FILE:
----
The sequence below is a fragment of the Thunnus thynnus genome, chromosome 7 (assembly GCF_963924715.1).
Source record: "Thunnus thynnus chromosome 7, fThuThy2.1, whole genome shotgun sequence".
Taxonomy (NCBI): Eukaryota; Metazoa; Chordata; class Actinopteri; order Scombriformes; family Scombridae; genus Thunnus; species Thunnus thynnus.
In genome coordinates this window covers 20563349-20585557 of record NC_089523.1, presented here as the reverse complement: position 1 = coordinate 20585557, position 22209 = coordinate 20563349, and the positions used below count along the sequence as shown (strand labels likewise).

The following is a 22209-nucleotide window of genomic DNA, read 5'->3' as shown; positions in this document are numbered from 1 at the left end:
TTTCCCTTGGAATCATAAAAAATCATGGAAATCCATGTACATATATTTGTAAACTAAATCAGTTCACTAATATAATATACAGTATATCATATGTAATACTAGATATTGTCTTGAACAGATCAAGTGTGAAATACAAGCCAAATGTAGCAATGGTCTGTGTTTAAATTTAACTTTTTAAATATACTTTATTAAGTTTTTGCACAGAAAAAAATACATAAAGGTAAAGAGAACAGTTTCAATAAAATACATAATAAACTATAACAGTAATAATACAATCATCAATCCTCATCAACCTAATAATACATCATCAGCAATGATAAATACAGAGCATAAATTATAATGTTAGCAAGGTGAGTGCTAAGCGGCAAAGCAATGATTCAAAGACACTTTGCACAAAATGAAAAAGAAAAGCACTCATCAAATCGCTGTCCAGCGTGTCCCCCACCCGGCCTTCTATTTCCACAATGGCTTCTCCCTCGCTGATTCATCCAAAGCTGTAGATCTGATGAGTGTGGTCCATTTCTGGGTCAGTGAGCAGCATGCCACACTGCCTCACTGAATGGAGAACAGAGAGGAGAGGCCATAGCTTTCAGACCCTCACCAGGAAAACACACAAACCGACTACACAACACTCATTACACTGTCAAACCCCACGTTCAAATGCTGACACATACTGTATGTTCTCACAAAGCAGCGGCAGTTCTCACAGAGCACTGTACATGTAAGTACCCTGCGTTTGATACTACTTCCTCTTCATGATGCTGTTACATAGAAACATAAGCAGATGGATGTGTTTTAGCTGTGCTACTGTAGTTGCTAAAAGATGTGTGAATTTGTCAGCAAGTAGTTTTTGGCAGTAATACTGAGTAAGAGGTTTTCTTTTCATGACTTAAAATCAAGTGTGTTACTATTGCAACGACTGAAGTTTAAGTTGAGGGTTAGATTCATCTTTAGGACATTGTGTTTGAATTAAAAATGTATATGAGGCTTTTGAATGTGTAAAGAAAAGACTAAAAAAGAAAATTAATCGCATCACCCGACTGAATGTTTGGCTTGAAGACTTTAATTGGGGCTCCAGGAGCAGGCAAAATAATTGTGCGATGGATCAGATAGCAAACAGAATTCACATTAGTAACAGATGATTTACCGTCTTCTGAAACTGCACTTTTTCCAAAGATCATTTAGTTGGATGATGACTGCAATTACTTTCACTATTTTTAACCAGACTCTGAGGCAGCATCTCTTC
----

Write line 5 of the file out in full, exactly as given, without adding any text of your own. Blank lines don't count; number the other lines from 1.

The following is a 22209-nucleotide window of genomic DNA, read 5'->3' as shown; positions in this document are numbered from 1 at the left end: